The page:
Soon several monkeys came up to it because of curiosity. One reach in to get the quarter he tried to pull he hand out and couldn’t The buddy slowly pulled the monkey over to the soldier and said, “Here ya go!”

My soldier loved that monkey. He took very good care of him. He even built a cage to let him sleep in. Made a bed out of ferns etc. The monkey got very attached to the soldier. They were real buddies.

However, some of the other soldiers didn’t like the monkey because he was coming to their tents and stealing food. One soldier got so angry he made a parachute for the monkey and threw him over a cliff.

This made my soldier very angry. He was depressed and missed his monkey. Then one day coming through the tents came that same monkey with the parachute still attached to him. He didn’t give up , and found his way back to his master.

This is just one interview of many I have done for the book , Signs of Hope for the Military: In and Out of the Trenches of Life.” The rest of the book are stories from my time in the military, and how I survived. Each chapter will talk about survival, especially for those who struggle with PTSD, TMI, Depression, Anxiety, War wounds, etc.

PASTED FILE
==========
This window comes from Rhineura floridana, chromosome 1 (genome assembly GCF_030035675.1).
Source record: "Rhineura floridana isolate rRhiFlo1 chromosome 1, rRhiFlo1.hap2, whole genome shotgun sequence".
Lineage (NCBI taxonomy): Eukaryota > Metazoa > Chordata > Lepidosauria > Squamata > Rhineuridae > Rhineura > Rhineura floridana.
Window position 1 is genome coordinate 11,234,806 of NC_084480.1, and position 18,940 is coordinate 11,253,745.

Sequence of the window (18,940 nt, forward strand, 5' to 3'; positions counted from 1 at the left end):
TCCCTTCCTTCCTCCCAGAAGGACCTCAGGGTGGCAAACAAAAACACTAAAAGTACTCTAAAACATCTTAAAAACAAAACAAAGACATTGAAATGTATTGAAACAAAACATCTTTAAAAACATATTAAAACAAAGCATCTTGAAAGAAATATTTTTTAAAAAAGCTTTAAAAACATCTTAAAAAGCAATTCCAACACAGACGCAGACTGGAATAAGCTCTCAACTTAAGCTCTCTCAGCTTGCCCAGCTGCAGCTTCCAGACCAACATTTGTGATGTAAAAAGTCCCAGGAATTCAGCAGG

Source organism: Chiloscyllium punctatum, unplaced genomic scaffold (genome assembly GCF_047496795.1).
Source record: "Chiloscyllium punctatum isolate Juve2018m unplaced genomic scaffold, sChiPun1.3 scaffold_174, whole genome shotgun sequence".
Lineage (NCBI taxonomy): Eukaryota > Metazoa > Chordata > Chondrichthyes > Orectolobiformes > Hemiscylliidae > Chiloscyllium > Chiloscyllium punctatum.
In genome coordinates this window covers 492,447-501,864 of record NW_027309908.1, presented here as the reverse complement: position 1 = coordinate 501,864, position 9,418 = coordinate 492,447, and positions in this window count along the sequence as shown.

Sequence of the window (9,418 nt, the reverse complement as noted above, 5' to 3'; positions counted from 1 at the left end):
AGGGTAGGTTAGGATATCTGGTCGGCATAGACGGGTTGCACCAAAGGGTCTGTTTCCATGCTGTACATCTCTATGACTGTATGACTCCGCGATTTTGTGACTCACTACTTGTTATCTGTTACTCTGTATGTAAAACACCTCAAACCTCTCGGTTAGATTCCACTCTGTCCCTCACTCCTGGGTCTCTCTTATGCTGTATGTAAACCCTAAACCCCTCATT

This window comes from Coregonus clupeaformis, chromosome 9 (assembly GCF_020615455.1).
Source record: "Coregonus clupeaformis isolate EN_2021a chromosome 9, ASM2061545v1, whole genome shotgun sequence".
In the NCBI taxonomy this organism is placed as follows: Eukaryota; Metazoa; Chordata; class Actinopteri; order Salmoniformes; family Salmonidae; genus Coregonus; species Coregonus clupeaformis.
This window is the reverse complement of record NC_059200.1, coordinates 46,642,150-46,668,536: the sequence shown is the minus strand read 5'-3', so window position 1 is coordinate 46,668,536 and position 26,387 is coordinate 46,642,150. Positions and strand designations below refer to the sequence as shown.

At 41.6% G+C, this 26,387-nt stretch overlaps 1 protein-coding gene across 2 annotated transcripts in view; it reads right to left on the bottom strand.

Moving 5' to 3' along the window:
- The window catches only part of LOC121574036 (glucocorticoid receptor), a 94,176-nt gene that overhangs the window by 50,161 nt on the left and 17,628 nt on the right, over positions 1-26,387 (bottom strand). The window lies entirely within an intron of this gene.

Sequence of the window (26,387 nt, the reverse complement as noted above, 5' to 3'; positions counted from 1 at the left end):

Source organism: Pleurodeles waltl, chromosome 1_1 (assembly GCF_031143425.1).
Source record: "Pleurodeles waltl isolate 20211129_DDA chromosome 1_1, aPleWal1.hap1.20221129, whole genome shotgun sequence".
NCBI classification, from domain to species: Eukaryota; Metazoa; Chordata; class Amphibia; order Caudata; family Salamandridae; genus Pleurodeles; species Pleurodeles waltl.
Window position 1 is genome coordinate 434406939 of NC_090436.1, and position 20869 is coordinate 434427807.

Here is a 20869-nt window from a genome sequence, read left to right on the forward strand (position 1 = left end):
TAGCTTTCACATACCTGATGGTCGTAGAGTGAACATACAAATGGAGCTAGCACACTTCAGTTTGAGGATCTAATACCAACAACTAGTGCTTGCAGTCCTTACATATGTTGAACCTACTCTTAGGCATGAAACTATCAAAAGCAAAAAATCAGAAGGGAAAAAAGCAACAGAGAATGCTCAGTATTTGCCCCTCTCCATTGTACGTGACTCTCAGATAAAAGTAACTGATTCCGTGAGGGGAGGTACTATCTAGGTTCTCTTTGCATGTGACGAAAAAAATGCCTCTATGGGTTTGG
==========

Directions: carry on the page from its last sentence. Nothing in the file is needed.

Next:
Check back here often to read more stories from veterans like yourself.

You can get these posts delivered to your email box by subscribing to the blog. Just click on the “Subscribe” icon at the top and go from there.

Are you are a veteran and wonder why things are happening to you that you aren’t pleased with? You certainly are not alone. I was there. Millions of other veterans were there. The important thing is to realize you need help. Too many of our brothers and sisters hide their feelings and become part of the 22 veteran suicides EVERY day. Do not let that happen. Get help!! The 24/7 help line is 1-800-273-8255 Press 1.

You need to also remember.

You are never alone.

You are never forsaken.

You are never unloved.

And above all…Never, ever, give up!